Born Again Atheist

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Overview

There is an old saying that invention is the mother of necessity and this book is a result of that idea. There would never be a need for such a book if the religions and religious authority would practice their traditions like Native Americans or the Australian aborigines. We know they have their gods, costumes, and traditions and just about everyone (bar a few religious fanatics) respects cultural heritage and wants them to revel in their anthropological significance. In the same token, the likelihood that a ...
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Overview

There is an old saying that invention is the mother of necessity and this book is a result of that idea. There would never be a need for such a book if the religions and religious authority would practice their traditions like Native Americans or the Australian aborigines. We know they have their gods, costumes, and traditions and just about everyone (bar a few religious fanatics) respects cultural heritage and wants them to revel in their anthropological significance. In the same token, the likelihood that a Native American or aborigine is going to show up at your door preaching that Bahloo, the sun god, is the reason man hates snakes and if you do not accept Bahloo as your savior, you will be walking the desert forever, is essentially non-existent. Your author, Lance Gregorchuk, designed this book to give the free thinker, agnostic, atheist, fence sitter and even believer the facts for the arguments that there can be no god or gods.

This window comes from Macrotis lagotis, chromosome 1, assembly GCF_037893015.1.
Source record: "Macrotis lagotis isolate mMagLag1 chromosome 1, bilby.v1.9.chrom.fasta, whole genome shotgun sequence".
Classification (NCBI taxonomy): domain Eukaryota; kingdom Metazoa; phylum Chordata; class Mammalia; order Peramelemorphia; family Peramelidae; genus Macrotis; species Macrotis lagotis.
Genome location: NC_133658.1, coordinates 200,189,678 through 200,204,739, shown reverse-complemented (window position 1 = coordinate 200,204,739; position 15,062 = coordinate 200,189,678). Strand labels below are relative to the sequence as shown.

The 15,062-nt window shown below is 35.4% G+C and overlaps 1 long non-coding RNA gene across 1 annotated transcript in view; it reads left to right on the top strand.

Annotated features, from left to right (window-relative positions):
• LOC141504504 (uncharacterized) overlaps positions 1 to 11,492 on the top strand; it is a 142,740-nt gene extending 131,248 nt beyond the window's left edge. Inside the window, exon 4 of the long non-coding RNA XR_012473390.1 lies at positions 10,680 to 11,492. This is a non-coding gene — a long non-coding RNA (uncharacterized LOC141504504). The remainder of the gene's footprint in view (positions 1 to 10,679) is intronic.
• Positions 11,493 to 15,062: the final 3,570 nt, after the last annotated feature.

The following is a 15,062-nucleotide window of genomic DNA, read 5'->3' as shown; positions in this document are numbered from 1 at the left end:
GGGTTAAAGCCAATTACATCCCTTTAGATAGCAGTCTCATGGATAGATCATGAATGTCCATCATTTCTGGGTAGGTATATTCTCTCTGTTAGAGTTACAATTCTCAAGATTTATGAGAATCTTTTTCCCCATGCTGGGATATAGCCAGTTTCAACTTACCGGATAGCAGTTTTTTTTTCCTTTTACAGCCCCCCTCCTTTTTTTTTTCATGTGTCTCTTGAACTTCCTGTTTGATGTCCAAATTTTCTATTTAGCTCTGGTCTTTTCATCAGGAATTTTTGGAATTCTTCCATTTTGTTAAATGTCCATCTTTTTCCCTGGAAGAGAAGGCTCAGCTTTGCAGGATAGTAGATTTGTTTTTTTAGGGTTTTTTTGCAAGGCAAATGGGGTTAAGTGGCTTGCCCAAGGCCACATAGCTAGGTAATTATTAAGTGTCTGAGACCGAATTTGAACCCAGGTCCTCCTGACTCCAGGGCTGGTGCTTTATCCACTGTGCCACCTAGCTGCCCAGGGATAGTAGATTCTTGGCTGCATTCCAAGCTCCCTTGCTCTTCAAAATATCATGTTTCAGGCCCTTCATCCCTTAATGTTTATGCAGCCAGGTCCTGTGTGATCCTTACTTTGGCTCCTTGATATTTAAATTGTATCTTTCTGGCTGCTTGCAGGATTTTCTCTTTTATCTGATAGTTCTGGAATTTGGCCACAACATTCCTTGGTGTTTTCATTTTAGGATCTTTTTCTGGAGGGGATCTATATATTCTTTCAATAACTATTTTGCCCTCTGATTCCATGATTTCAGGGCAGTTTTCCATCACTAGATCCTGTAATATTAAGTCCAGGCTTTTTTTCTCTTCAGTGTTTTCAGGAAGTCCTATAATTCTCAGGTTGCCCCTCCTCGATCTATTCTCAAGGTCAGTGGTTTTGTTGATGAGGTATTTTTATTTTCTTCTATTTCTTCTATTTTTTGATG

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Editorial Reviews

Kirkus Reviews
Gregorchuk, a militant atheist, argues that society would be far better off venerating Dr. Seuss than God, Allah, Jehovah or any others they worship. Forget the niceties, Gregorchuk wants to challenge the entire basis for religion. He launches his treatise with a point-by-point counterattack on popular theistic arguments for the existence of the Almighty. The author delights in undercutting other sacred tenets like the Virgin Birth, the Resurrection and the Ten Commandments. If the dissertation upsets the faithful, well, tough; Gregorchuk maintains that the lazy intellect of "people of faith" is detrimental to civil society and the overall progress of the human species. He takes easily assailable facets of the Judeo-Christian tradition--like the unequal treatment of women and the marginalization of gays and lesbians--and dismantles and dismisses them. Writing with obvious glee, the author can't seem to curb his snarky, glib style. The tone certainly won't win over any believers. Individual religions and denominations suffer similar criticism. The skewering also includes Tibetan Buddhists and caste-following Hindus. With plenty of gas still left in his tank, Gregorchuk volunteers his own bit of biblical storytelling, suggesting that Jesus of Nazareth probably faked his own death. The merits of the metaphysics aside, the conduct of varying religions here on this mortal plane is easily the biggest target. The observant among us can employ deft arguments to vex even the most ardent atheists, but it's a lot harder to defend ugly things like the Inquisition or the Mountain Meadows Massacre. Ultimately, the author asserts, it's atheism that needs something like a good old-fashioned tent revival to get the godless to come out swinging. Organized religion suffers a righteous poke in the eye.
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Product Details

  • ISBN-13: 9781300230465
  • Publisher: Lulu.com
  • Publication date: 10/10/2012
  • Pages: 208
  • Product dimensions: 6.00 (w) x 9.00 (h) x 0.48 (d)

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Sort by: Showing 1 Customer Reviews
  • Posted November 26, 2012

    The author, Lance Gregorchuk, has thoroughly researched his mate

    The author, Lance Gregorchuk, has thoroughly researched his material and many of the questions that crop up as loose ends when the concept of god is under review are addressed cogently. He writes lucid prose that is an easily accessible and enjoyable read. There is no vitriol or ridicule of belief, just dispassionate refutation supported by logical reasoning.

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